True Storms: “Storm Warnings” Analysis

Everyone has dealt with troubled times, which can accurately be described as ‘dark times’ or ‘internal storms.’ In the poem “Storm Warnings”, Adrienne Rich organizes the poem’s main statement in the middle of the poem in order to mimic the buildup and aftermath of a real storm, provide the division between her external and internal … Read moreTrue Storms: “Storm Warnings” Analysis

True Love in Shakespeare’s Sonnet 116 and Adrienne Rich’s “Living in Sin”

Both Rich and Shakespeare address the theme of true love in their respective poems Living in Sin and Let Me Not to the Marriage of True Minds. The subject matter of both poems deals with the nature of true love, various implications of which are explored by each poet. However, similarity in theme does not … Read moreTrue Love in Shakespeare’s Sonnet 116 and Adrienne Rich’s “Living in Sin”

Adrienne Rich’s Evolution as a Poet

Adrienne Rich’s poems in The Fact of a Doorframe dramatize the conflict between what patriarchal society dictates women should be and what they are. In her earlier poems, like “Aunt Jennifer’s Tigers” she uses tight rhyme and careful control as she struggles to keep the conflict below the surface. However, her later poems, like “Rape” … Read moreAdrienne Rich’s Evolution as a Poet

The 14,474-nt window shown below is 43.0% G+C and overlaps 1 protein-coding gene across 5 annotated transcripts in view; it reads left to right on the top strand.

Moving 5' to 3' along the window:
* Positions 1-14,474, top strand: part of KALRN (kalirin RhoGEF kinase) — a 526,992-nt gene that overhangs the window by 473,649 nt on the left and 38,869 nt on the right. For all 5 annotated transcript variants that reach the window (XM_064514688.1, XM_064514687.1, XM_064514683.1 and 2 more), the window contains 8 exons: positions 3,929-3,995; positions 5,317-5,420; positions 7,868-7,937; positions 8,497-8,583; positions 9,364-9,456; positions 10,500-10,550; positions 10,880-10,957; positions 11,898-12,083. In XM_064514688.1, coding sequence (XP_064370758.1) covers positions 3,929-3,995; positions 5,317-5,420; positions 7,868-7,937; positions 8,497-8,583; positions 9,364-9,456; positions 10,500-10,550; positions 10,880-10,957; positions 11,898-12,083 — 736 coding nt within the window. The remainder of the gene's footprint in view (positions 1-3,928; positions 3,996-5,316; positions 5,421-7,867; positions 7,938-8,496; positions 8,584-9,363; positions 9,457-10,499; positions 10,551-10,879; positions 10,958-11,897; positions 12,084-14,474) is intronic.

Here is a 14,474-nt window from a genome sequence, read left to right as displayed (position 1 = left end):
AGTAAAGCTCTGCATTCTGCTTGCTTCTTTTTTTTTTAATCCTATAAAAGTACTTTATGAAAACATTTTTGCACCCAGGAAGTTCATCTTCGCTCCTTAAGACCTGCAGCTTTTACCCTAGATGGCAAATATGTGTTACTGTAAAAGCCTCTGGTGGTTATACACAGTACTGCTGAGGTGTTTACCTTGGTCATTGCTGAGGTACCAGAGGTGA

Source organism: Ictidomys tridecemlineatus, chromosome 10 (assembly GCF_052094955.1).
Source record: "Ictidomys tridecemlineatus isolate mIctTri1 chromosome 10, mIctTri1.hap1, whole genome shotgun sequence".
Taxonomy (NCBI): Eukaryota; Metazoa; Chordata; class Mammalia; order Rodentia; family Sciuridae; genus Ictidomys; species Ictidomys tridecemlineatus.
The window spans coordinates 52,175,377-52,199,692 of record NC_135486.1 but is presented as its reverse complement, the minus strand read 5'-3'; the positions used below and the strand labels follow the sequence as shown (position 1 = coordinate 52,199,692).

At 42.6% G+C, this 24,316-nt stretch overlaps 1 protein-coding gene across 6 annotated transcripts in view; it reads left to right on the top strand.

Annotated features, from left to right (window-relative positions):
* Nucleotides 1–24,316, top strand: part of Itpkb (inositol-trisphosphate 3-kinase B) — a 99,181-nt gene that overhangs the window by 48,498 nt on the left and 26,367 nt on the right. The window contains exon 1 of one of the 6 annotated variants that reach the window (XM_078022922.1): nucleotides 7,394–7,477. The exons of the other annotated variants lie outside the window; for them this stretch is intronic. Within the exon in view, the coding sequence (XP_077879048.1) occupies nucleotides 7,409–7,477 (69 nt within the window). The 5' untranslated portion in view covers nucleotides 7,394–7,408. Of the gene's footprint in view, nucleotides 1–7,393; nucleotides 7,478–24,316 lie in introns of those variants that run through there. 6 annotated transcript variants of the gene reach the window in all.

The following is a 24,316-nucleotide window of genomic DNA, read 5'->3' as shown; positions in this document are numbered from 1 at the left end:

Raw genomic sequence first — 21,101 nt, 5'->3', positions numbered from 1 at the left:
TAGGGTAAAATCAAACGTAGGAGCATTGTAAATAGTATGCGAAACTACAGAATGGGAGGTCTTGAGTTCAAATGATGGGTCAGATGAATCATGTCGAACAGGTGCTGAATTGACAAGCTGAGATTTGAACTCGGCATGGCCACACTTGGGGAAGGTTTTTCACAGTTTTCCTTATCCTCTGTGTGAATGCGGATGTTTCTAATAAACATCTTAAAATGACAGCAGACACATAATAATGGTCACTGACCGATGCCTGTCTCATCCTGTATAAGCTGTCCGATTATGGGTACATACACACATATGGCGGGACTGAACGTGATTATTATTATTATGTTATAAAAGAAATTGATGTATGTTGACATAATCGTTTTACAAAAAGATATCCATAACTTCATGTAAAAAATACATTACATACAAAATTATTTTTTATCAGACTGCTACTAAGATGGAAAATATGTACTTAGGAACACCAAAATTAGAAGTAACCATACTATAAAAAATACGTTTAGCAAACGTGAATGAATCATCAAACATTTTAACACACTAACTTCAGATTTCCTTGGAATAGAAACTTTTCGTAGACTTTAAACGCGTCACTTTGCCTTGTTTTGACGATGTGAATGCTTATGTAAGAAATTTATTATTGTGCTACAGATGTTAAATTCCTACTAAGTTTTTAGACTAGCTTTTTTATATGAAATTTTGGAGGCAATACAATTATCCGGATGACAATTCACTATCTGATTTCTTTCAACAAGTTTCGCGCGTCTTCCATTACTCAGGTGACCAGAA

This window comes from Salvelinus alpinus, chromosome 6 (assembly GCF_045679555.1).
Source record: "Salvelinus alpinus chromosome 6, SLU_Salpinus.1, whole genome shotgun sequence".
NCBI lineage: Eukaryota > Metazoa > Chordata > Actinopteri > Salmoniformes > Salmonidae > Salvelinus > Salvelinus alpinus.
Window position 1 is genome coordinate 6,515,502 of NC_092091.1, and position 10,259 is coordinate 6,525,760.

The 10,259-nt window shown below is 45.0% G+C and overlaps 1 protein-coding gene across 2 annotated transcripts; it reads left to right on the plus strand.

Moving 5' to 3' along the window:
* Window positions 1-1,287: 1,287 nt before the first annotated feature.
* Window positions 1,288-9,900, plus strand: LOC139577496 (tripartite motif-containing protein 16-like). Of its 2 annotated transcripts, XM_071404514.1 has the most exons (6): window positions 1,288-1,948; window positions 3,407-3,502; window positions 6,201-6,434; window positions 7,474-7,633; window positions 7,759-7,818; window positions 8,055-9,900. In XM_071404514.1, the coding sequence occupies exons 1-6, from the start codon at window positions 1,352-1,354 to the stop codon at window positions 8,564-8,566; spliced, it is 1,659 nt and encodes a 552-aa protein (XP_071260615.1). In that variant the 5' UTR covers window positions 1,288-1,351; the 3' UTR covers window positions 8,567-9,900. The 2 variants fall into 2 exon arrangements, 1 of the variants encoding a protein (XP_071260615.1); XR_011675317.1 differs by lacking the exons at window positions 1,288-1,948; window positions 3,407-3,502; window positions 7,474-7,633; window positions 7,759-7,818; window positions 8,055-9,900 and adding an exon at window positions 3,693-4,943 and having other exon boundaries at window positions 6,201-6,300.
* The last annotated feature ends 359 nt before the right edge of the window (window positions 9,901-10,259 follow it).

“Song of Solemnity”

Adrienne Rich’s “Song” plays out an uncomfortably intimate melody concerning a woman’s feelings of inescapable loneliness. Adrienne asserts the tortured song of this woman’s soul so beautifully, teasing the reader early on with passivity, and then cunningly slips into prose so lovely that the reader cannot help but be intoxicated, drawn in like a lover. … Read more“Song of Solemnity”

Free to Be, You and Me

Adrienne Rich uses free verse to separate herself from the male-dominated literary tradition in her poem “Diving Into the Wreck”. Her poem addresses the role of women in past literature while promising hope for the future generations. Rich’s reclamation of the literary tradition is achieved through both her context and her choice of form. The … Read moreFree to Be, You and Me

The Love Poems of Rich, Marvell and Campion: Realism vs. Idealization

Jordan Reid BerkowPersonal ResponseLambertDecember 14, 1998The Love Poems of Rich, Marvell and Campion: Realism vs. Idealization Adrienne Rich’s “Twenty-One Love Poems,” which explore the nature of lesbian love, differ strikingly from classic love poems written by a man to a woman, such as Andrew Marvell’s “To His Coy Mistress” and Thomas Campion’s “There Is a … Read moreThe Love Poems of Rich, Marvell and Campion: Realism vs. Idealization

The Role of Compulsory Heterosexuality and Male Power in the Poetry of Sylvia Plath and Adrienne Rich

On the surface, Sylvia Plath and Adrienne Rich seem like the most dissimilar of contemporary poets: Rich identified as Jewish, lesbian, and a feminist, while Plath considered herself religiously apathetic and although some scholars interpret the writing of Esther Greenwood in The Bell Jar as an admission of queerness, she publicly commented on neither her … Read moreThe Role of Compulsory Heterosexuality and Male Power in the Poetry of Sylvia Plath and Adrienne Rich

Two Sides of the Same Coin: How Gender Is Depicted in Poetry

Sir Thomas Wyatt, according to Peter Hühn, is not only recognized as one of the most important poets in the revival of the sixteenth-century English lyric, but he is also remembered for establishing the conventions of Petrarchan love in the English lyric both with his translations from the Italian and poems of his own. In … Read moreTwo Sides of the Same Coin: How Gender Is Depicted in Poetry